Impulsivity, often defined as action without forethought or regard for consequences, is an essential feature of numerous psychiatric conditions (e.g. addiction, bipolar disorder, suicide). The presence of impulsivity in these conditions likely reflects a common neurobiology. Currently there is no single effective treatment for impulsivity across psychiatric illnesses. The proposed work will examine the role the hypothalamic neuropeptide orexin (hypocretin) plays in impulsivity and the potential utility of orexin receptor antagonists in treating conditions characterized by high impulsivity.
In Aim 1 the effect of the orexin-1 receptor antagonist SB334867 on impulsive choice in rats will be tested using a delay discounting (DD) task where subjects choose between a small reward available immediately and a larger reward available after a delay.
In Aim 2 the effects of orexin gene knockdown (RNAi) on delay discounting will be assessed. Use of DD tasks and RNAi constitute the training aims of this career development award.
In Aim 3 RNAi will be used to reduce orexin-1 receptor expression in the ventral tegmental area (VTA) of rats that will perform a DD task or a 5-choice serial reaction time task (5-CSRTT) in which premature responding reflects impulsive action.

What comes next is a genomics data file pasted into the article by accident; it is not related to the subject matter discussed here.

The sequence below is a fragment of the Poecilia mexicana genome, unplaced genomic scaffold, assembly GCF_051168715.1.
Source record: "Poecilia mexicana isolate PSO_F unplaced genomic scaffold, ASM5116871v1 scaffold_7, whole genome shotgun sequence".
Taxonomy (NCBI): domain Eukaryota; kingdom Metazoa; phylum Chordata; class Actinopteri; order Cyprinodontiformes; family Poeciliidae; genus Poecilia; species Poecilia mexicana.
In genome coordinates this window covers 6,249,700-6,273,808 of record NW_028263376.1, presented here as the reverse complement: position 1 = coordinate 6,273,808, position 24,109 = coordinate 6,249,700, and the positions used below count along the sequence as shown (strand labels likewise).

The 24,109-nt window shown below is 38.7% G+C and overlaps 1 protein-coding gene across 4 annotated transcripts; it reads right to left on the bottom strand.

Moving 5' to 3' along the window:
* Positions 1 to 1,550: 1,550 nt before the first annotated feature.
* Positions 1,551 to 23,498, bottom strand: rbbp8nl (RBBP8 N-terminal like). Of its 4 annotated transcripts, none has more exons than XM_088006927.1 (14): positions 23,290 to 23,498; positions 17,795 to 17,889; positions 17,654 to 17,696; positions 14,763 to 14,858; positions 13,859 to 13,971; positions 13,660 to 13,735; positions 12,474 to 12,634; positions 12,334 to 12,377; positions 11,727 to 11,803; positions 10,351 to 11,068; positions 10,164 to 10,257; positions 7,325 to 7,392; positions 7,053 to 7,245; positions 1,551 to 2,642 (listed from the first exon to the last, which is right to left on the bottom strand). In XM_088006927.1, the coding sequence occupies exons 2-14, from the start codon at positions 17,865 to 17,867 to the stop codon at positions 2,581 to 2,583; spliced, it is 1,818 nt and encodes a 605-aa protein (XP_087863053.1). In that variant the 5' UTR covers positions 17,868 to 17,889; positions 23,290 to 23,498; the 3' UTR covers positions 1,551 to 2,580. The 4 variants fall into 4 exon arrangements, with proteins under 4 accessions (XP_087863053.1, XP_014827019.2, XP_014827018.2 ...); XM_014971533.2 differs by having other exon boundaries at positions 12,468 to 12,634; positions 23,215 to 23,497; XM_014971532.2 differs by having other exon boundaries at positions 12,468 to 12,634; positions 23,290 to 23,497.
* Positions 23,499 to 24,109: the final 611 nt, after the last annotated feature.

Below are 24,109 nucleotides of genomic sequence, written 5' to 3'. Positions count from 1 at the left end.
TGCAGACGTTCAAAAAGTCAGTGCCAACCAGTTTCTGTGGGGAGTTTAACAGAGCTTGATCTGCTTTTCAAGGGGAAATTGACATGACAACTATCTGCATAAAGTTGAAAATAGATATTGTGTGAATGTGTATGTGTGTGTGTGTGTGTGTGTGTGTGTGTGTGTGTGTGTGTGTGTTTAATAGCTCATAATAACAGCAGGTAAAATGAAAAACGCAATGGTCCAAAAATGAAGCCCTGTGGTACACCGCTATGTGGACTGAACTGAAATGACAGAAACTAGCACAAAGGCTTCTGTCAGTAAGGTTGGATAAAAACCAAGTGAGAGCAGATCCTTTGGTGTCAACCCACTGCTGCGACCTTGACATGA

In Aim 4, viral mediated gene transfer will be used to overexpress secretable orexin in the lateral hypothalamus of rats that will perform DD or 5-CSRTT tasks.
In Aim 5 the levels of prepro-orexin or its receptors will be measured in the brains of rats that consistently show either high or low premature responding in the 5-CSRTT. The number of Fos-immunoreactive orexin neurons in high- and low-impulsive animals will also be measured.
In Aims 1 -3 it is predicted that attenuated orexin transmission achieved by pharmacological or genetic means will reduce measures of impulsivity. Conversely, in Aim 4 genetically elevated orexin is predicted to increase impulsive behavior.
In Aim 5, it is anticipated that high-impulsive rats will show higher Fos expression in orexin neurons and higher levels of orexin peptide and its receptors.
A tendency to act without regard to consequences (impulsivity) is common in many mental illnesses. This research will examine whether the neurotransmitter orexin is responsible for impulsive behavior. It will also test a drug that blocks orexin and could be used to treat mental illnesses like addiction or bipolar disorder where highly impulsive behavior can be problematic.
|Muschamp, John W; Hollander, Jonathan A; Thompson, Jennifer L et al. (2014) Hypocretin (orexin) facilitates reward by attenuating the antireward effects of its cotransmitter dynorphin in ventral tegmental area. Proc Natl Acad Sci U S A 111:E1648-55|